A rule for the amount of diagonal rectangles can be ascertained by inspection. If we have a diagonal rectangle with rightmost vertex I then we observe that the maximum distance that we can draw from that vertex, extending up and to the left, is I as well. For the other dimension, down and to the left, we observe that the maximum distance the vertex can be extended is Y*2 - I. Thus there are (Y*2 - I) * I rectangles that can be constructed with leftmost vertex I.

Note that we can always extend this far when X > Y. There is a special case though when X = Y, which is that the leftmost square of the full rectangle (i.e. the rectangle with max width and height) with a rightmost vertex inside the column (not on the right edge of the grid) will be cut off. The indexes where this occurs are the odd ones, as we start with I = 1 being inside the column and then alternate with every other index being inside the column. That means, for the special case of X = Y and I is odd we must remove one rectangle since the full rectangle for that vertex is not possible.

The final consideration is that, for I < Y we need to double the count of those rectangles, since they are symmetrical with the rectangles for I > Y. I = Y does not need to be doubles as it is a square and only occurs once. This gives us enough rules to calculate the number of new diagonal squares possible when adding a new column.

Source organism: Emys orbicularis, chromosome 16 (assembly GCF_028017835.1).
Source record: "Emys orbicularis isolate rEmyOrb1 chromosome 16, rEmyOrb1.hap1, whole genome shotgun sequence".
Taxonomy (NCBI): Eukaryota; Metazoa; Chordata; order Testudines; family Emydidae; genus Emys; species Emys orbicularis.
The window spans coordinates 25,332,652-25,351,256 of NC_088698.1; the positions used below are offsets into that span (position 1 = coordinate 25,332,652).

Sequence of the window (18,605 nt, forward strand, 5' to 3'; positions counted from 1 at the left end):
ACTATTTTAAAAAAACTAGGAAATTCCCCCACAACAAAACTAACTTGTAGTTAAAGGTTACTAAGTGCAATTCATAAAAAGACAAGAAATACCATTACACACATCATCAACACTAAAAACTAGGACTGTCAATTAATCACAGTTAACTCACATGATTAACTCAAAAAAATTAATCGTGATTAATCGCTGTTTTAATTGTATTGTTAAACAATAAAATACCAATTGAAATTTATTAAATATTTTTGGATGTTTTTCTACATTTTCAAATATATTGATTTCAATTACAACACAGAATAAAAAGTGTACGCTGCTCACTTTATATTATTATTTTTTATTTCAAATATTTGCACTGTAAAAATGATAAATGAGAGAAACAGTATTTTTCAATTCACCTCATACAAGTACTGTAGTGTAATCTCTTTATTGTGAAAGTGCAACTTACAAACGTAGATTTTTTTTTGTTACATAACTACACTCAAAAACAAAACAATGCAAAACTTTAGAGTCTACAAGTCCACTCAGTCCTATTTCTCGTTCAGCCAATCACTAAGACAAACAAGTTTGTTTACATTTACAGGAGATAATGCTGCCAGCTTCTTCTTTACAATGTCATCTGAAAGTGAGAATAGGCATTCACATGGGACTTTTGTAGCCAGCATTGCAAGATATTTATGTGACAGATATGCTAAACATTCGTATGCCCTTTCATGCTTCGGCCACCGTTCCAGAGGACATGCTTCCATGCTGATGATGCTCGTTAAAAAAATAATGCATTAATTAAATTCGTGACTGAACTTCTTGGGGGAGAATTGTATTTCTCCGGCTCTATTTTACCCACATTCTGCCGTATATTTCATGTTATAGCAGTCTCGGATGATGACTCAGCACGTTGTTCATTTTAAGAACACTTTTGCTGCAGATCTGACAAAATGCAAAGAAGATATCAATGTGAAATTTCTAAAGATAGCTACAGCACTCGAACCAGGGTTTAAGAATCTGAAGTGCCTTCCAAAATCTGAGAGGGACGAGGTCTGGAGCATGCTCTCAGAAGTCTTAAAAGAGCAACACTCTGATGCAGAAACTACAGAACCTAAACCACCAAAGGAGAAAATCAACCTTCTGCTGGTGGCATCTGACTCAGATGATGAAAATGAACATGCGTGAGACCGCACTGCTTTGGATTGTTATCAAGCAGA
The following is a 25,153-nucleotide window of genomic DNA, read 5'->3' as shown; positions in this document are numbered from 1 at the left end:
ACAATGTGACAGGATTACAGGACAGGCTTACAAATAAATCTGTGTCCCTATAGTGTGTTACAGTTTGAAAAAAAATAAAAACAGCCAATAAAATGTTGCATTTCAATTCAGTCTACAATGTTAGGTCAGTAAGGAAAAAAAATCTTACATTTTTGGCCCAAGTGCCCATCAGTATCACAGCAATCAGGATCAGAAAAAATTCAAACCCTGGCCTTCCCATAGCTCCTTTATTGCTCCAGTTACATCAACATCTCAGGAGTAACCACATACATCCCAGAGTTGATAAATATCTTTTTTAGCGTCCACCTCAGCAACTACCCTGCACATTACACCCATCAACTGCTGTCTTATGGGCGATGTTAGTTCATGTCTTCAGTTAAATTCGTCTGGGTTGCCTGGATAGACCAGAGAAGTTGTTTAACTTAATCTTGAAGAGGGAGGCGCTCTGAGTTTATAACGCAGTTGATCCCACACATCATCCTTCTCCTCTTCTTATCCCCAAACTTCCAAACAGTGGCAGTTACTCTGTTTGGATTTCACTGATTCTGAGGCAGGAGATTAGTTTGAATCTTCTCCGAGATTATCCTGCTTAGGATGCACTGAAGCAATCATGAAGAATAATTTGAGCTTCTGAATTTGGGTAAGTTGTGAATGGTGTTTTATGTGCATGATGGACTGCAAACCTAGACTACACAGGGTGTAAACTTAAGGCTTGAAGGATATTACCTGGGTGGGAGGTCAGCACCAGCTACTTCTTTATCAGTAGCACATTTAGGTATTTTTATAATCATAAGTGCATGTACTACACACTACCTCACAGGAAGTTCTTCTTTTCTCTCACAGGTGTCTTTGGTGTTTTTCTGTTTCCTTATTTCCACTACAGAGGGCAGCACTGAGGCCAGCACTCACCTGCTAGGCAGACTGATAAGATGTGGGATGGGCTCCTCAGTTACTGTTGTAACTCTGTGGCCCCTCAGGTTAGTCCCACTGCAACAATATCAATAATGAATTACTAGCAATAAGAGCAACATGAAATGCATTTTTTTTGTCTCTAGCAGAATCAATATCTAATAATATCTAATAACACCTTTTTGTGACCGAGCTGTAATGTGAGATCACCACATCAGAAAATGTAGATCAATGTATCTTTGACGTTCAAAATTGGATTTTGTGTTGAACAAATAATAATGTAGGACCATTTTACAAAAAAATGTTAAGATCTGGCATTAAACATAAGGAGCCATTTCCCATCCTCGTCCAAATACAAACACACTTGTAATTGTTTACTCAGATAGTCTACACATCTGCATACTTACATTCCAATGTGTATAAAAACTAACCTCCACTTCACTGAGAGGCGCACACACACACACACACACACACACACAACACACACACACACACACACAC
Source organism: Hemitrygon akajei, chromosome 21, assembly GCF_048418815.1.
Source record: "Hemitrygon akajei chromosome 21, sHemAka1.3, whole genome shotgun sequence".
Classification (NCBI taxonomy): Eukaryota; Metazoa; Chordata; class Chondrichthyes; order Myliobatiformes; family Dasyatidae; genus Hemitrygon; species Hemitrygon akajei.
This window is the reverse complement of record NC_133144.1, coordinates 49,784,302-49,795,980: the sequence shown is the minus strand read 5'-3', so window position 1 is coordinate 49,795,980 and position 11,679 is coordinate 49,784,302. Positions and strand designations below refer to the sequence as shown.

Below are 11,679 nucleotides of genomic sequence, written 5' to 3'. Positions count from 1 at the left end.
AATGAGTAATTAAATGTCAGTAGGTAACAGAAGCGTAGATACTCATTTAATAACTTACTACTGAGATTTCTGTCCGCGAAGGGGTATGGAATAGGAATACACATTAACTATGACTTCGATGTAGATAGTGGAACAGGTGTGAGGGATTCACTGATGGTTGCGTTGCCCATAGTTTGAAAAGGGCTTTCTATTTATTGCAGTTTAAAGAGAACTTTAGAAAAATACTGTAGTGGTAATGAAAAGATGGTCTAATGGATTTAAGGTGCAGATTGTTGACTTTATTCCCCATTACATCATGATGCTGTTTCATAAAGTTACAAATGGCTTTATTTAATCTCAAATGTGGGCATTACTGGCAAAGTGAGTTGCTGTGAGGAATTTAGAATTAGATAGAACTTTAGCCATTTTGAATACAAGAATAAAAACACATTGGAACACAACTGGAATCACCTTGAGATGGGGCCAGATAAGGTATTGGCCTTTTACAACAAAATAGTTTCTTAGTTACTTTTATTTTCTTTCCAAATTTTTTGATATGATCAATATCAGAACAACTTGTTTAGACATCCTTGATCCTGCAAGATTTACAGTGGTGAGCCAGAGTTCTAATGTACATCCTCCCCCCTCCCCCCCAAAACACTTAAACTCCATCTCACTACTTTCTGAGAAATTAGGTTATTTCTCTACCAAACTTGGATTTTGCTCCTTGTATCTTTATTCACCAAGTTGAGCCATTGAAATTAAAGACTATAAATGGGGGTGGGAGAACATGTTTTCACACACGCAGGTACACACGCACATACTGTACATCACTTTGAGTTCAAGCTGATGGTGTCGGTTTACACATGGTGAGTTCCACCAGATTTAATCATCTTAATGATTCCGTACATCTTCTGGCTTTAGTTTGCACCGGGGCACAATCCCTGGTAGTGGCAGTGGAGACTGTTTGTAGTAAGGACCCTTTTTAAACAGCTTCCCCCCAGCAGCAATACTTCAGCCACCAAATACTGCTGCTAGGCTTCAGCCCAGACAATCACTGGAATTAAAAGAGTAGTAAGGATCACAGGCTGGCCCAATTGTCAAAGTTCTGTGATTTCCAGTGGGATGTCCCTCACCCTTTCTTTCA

```
for i in range(1, height+1):
y = i
x = height*2 - y
area = x * y - (0 if width > height else (y % 2))
new_rectangles += area if x == y else area*2
```

This is all we need in order to solve the problem. Note that the problem asks us to sum all the rectangles
for all grids that have dimension AxB where 1 <= A <= X and 1 <= B <= Y. We can employ `functools.cache`

to
memoize the calls and deduplicate calls with the same width and height parameters. Putting it all together we
arrive at the following solution -

```
from functools import cache
from sys import argv
@cache
def rectangles(width: int, height: int) -> int:
if width == 1 and height == 1:
return 1
if width < height:
return rectangles(height, width)
# compute rectangles only possible with additional width
# 1xheight
new_rectangles = sum(range(1, height+1))
# widthxheight
new_rectangles *= width
# (w)x(l) cross hatched
for i in range(1, height+1):
y = i
x = height*2 - y
area = x * y - (0 if width > height else (y % 2))
new_rectangles += area if x == y else area*2
return new_rectangles + rectangles(width-1, height)
X = int(argv[1])
Y = int(argv[2])
total = 0
for x in range(1, X+1):
for y in range(1, Y+1):
total += rectangles(x, y)
print(total)
```

We can then verify the example provided in the problem description -

```
$ python euler147.py 3 2
72
```